Chair’s 3 Minutes: Bill aims to protect trees; removal may require permit
I have introduced a trio of bills that would enhance tree protection throughout the county by setting standards for tree installation, replacement and removal.
The centerpiece of this package of legislation can be called the Tree Protection Bill. This measure is an amendment to Chapter 12.24A of the Maui County Code, relating to landscape planting and beautification.
The Tree Protection Bill covers street trees, park trees, parking-lot trees and trees included in a landscaping plan approved by the Department of Planning. The measure does not impact removal of existing trees from private residential property.
A permit-application process would clarify the type and exact location of the candidate tree to be removed. Physical attributes of the tree, such as the size of the canopy, the diameter at breast height and a scale diagram with dimensions and photos, would also be requested in the application.
Most important, the current condition of the tree and reason for removal would be required.
This bill aims to minimize the removal and loss of trees within the county. Trees are an important social, cultural, economic and environmental resource.
Thanks to our trees, we have majestic scenic views boosting our visitor industry and providing a unique sense of place. Our trees serve as a filter for unwanted pollution, including noise.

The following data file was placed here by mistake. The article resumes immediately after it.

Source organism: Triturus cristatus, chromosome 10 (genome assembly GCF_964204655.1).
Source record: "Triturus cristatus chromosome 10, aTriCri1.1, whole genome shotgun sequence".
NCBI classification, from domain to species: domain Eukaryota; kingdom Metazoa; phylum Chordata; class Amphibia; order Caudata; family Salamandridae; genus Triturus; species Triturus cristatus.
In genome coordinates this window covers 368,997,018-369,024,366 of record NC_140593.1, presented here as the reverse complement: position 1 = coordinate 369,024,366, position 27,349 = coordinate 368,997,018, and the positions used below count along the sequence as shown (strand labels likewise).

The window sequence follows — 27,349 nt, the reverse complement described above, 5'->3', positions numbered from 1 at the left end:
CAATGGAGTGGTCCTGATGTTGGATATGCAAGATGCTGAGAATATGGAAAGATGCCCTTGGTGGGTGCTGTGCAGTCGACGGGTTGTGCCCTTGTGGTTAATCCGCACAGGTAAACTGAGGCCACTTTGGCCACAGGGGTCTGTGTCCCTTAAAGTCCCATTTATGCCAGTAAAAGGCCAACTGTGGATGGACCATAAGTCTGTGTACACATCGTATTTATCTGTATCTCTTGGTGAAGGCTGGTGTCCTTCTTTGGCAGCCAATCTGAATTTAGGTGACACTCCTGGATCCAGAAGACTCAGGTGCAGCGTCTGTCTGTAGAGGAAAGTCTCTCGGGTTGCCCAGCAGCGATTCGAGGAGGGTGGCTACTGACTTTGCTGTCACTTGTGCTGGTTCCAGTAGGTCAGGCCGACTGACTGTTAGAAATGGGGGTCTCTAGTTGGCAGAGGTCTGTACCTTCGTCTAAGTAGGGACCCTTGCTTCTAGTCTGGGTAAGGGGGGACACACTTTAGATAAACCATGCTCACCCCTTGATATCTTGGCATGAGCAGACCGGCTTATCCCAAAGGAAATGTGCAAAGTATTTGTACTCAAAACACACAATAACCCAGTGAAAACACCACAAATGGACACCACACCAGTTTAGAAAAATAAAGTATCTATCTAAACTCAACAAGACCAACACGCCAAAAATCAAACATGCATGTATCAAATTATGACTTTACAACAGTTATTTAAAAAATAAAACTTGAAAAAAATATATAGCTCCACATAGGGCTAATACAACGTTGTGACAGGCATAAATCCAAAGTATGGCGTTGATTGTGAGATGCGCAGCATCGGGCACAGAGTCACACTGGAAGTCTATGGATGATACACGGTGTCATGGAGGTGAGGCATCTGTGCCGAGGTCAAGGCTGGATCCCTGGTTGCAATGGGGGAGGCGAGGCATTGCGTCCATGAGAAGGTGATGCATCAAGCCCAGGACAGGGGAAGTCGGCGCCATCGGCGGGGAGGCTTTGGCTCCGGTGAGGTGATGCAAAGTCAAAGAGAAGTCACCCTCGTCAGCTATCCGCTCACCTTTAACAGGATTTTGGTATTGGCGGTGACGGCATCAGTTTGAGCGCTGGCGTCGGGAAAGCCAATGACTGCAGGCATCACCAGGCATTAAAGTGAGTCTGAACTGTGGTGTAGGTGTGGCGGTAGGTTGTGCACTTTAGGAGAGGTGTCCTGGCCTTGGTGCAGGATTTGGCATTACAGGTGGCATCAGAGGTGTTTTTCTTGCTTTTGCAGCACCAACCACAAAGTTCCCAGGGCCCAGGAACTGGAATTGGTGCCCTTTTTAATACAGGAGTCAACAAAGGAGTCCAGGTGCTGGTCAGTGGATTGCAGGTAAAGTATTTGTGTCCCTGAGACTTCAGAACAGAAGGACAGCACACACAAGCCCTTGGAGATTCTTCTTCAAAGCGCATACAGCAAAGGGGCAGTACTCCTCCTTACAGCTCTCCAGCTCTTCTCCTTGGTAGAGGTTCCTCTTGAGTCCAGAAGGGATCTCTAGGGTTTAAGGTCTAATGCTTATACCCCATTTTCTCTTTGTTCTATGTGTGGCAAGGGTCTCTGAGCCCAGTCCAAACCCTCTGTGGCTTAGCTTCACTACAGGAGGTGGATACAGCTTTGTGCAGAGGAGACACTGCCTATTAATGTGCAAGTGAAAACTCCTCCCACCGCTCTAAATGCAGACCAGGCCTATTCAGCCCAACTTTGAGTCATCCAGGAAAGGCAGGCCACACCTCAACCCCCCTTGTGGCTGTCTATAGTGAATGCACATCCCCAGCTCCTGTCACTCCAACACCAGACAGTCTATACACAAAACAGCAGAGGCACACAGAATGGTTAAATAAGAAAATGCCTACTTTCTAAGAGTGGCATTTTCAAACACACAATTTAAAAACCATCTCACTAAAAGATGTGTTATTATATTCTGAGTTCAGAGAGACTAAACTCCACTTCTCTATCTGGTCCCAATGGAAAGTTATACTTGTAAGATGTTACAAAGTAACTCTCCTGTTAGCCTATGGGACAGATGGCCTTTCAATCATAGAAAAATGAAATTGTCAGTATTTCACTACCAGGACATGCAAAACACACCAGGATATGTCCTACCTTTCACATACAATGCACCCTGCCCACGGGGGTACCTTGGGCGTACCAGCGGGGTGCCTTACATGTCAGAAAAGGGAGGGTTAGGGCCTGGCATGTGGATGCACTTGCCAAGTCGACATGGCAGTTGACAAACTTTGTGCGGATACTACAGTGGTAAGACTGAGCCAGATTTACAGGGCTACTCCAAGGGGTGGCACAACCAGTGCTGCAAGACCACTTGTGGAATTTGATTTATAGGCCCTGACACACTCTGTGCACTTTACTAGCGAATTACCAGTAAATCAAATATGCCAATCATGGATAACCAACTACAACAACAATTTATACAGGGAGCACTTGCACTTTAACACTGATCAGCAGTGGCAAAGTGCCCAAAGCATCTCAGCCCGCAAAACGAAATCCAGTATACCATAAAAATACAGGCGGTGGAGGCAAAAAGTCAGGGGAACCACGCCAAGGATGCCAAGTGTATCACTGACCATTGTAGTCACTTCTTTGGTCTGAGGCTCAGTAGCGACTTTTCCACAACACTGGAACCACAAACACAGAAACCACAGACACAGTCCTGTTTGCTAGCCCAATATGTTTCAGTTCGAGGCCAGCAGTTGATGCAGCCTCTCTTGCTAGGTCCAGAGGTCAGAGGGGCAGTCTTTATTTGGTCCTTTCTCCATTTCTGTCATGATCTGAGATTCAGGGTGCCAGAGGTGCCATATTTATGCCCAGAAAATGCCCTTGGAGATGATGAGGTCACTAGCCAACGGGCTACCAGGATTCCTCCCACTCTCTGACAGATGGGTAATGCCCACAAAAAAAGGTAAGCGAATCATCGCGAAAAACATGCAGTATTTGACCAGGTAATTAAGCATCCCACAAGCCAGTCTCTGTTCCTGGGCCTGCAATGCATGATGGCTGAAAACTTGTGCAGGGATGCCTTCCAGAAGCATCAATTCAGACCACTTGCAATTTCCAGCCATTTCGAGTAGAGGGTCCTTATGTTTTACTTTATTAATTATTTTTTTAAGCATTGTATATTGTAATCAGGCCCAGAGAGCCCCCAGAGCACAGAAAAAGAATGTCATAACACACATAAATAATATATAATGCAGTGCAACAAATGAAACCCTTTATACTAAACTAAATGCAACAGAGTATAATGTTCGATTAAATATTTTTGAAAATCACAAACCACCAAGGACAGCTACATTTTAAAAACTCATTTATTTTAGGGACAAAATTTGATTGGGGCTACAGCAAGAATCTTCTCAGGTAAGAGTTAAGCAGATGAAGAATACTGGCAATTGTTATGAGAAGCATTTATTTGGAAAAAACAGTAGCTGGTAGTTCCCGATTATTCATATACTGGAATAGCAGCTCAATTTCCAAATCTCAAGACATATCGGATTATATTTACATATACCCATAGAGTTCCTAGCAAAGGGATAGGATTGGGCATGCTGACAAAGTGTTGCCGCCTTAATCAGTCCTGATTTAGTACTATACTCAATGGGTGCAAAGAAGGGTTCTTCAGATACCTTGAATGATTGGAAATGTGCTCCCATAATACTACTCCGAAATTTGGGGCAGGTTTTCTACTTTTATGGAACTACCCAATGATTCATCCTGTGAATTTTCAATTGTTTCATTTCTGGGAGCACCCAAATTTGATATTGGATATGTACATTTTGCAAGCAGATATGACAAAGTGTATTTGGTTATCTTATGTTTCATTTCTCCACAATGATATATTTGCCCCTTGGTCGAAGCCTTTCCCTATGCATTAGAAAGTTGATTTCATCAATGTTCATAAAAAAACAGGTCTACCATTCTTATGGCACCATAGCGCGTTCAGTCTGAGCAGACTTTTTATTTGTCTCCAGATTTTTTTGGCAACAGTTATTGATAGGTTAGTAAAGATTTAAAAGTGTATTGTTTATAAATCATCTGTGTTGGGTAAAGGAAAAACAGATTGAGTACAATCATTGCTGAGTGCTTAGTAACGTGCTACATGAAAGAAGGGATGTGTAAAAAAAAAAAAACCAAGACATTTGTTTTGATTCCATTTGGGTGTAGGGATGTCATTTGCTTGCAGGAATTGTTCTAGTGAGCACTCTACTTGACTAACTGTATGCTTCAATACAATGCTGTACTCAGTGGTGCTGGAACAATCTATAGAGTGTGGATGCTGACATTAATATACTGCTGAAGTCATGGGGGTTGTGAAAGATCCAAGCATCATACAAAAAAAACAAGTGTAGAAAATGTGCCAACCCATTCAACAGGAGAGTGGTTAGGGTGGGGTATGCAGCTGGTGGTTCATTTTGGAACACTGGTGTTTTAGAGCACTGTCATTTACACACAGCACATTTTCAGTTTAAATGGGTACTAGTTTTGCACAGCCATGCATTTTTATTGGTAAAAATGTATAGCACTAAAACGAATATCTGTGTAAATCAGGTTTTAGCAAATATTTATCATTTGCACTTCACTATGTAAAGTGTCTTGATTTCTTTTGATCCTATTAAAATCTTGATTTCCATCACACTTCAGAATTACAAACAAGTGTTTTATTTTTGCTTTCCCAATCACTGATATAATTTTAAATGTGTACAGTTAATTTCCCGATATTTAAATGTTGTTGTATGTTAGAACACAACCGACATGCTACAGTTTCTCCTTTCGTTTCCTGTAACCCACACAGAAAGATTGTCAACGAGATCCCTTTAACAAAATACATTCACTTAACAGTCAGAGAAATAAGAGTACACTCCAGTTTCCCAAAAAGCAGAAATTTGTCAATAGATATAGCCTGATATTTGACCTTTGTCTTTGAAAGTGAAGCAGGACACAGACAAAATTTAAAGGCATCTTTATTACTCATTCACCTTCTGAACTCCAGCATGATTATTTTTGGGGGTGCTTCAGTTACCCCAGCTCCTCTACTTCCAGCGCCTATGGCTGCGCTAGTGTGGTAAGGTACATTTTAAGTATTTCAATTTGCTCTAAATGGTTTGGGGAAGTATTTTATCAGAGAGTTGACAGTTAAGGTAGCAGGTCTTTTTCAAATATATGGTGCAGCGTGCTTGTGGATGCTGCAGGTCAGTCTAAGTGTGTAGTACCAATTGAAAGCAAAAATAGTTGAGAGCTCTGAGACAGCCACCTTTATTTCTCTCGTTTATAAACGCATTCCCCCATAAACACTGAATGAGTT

Our trees have protected us during climate extremes and have played a significant role in energy conservation. It’s in our best interest to protect them when we can.
However, when trees pose an imminent threat to our safety, no removal permit would be required under the Tree Protection Bill.
Trees may physically interfere with utility services and may even cause damage to infrastructure. In that case, no permit would be required.
Other exceptions in the bill include diseased or injured trees that cannot adequately recover. The county arborist could also designate trees as hazardous and recommend their removal without a permit.
The Tree Protection Bill would request the arborist to annually provide a list of hazardous trees that have been removed.
If a tree needs to be removed, the Tree Protection Bill would require a replacement at the same location when feasible. This would ensure the future of trees in our environment.
Over the years, tree protection standards within the Maui County Planting Plan have not been strictly followed. This oftentimes resulted in heated debates between the arborist and property owners. As chairman of the Council’s Land Use Committee, I want to find a common ground between development and tree protection.
The Tree Protection Bill is the result of collaboration between the county, the Maui County Arborist Committee, the Maui Outdoor Circle and concerned residents. This bill has been referred to a standing committee, where I hope it will be heard later this summer.
We can all agree on the importance of protecting and preserving trees as part of our obligation to care for the land. I urge the community to review the Tree Protection Bill, voice any suggestions to strengthen it and play an active role in protecting our trees for future generations.
* Robert Carroll holds the County Council seat for the East Maui residency area. He’s vice chairman of the council and chairman of the Land Use Committee. “Chair’s 3 Minutes” is a weekly column to explain the latest news on county legislative matters.